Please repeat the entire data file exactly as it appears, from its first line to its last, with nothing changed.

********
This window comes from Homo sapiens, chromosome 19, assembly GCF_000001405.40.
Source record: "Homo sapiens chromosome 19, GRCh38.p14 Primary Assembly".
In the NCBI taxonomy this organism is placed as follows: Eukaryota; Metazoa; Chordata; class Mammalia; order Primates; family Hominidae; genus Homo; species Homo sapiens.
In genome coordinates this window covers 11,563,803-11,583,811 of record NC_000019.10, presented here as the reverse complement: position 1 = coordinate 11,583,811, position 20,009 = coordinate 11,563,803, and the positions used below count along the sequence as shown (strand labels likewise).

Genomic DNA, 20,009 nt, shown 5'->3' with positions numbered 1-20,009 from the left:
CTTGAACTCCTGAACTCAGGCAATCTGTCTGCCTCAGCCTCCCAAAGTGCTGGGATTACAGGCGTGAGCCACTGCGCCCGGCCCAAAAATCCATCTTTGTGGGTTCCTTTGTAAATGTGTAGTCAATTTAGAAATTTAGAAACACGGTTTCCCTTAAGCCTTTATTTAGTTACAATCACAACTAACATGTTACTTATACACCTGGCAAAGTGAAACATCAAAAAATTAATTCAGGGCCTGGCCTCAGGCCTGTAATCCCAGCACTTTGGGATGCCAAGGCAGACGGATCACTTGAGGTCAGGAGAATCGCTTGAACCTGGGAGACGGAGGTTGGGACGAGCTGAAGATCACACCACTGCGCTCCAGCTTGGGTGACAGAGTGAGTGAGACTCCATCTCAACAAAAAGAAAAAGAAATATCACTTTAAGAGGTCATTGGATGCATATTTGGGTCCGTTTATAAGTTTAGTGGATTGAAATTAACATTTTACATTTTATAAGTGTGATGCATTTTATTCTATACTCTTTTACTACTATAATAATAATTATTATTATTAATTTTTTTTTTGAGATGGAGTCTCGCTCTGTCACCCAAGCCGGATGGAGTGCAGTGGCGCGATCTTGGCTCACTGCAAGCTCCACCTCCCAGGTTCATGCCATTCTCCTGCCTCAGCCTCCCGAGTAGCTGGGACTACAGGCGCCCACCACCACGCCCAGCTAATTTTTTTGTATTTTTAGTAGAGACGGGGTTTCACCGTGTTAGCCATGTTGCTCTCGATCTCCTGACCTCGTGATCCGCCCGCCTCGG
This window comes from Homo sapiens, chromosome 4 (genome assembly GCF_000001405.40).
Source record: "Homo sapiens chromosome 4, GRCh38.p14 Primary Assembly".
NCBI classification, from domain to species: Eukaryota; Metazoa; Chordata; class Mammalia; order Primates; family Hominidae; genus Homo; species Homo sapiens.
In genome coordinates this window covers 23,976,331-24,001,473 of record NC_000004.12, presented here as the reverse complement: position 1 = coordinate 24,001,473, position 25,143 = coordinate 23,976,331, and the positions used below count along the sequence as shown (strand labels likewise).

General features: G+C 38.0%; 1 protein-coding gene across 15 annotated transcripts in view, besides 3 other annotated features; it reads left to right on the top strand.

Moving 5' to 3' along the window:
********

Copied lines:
This window comes from Homo sapiens, chromosome 19, assembly GCF_000001405.40.
Source record: "Homo sapiens chromosome 19, GRCh38.p14 Primary Assembly".
In the NCBI taxonomy this organism is placed as follows: Eukaryota; Metazoa; Chordata; class Mammalia; order Primates; family Hominidae; genus Homo; species Homo sapiens.
In genome coordinates this window covers 11,563,803-11,583,811 of record NC_000019.10, presented here as the reverse complement: position 1 = coordinate 11,583,811, position 20,009 = coordinate 11,563,803, and the positions used below count along the sequence as shown (strand labels likewise).

Genomic DNA, 20,009 nt, shown 5'->3' with positions numbered 1-20,009 from the left:
CTTGAACTCCTGAACTCAGGCAATCTGTCTGCCTCAGCCTCCCAAAGTGCTGGGATTACAGGCGTGAGCCACTGCGCCCGGCCCAAAAATCCATCTTTGTGGGTTCCTTTGTAAATGTGTAGTCAATTTAGAAATTTAGAAACACGGTTTCCCTTAAGCCTTTATTTAGTTACAATCACAACTAACATGTTACTTATACACCTGGCAAAGTGAAACATCAAAAAATTAATTCAGGGCCTGGCCTCAGGCCTGTAATCCCAGCACTTTGGGATGCCAAGGCAGACGGATCACTTGAGGTCAGGAGAATCGCTTGAACCTGGGAGACGGAGGTTGGGACGAGCTGAAGATCACACCACTGCGCTCCAGCTTGGGTGACAGAGTGAGTGAGACTCCATCTCAACAAAAAGAAAAAGAAATATCACTTTAAGAGGTCATTGGATGCATATTTGGGTCCGTTTATAAGTTTAGTGGATTGAAATTAACATTTTACATTTTATAAGTGTGATGCATTTTATTCTATACTCTTTTACTACTATAATAATAATTATTATTATTAATTTTTTTTTTGAGATGGAGTCTCGCTCTGTCACCCAAGCCGGATGGAGTGCAGTGGCGCGATCTTGGCTCACTGCAAGCTCCACCTCCCAGGTTCATGCCATTCTCCTGCCTCAGCCTCCCGAGTAGCTGGGACTACAGGCGCCCACCACCACGCCCAGCTAATTTTTTTGTATTTTTAGTAGAGACGGGGTTTCACCGTGTTAGCCATGTTGCTCTCGATCTCCTGACCTCGTGATCCGCCCGCCTCGG
This window comes from Homo sapiens, chromosome 4 (genome assembly GCF_000001405.40).
Source record: "Homo sapiens chromosome 4, GRCh38.p14 Primary Assembly".
NCBI classification, from domain to species: Eukaryota; Metazoa; Chordata; class Mammalia; order Primates; family Hominidae; genus Homo; species Homo sapiens.
In genome coordinates this window covers 23,976,331-24,001,473 of record NC_000004.12, presented here as the reverse complement: position 1 = coordinate 24,001,473, position 25,143 = coordinate 23,976,331, and the positions used below count along the sequence as shown (strand labels likewise).

General features: G+C 38.0%; 1 protein-coding gene across 15 annotated transcripts in view, besides 3 other annotated features; it reads left to right on the top strand.

Moving 5' to 3' along the window: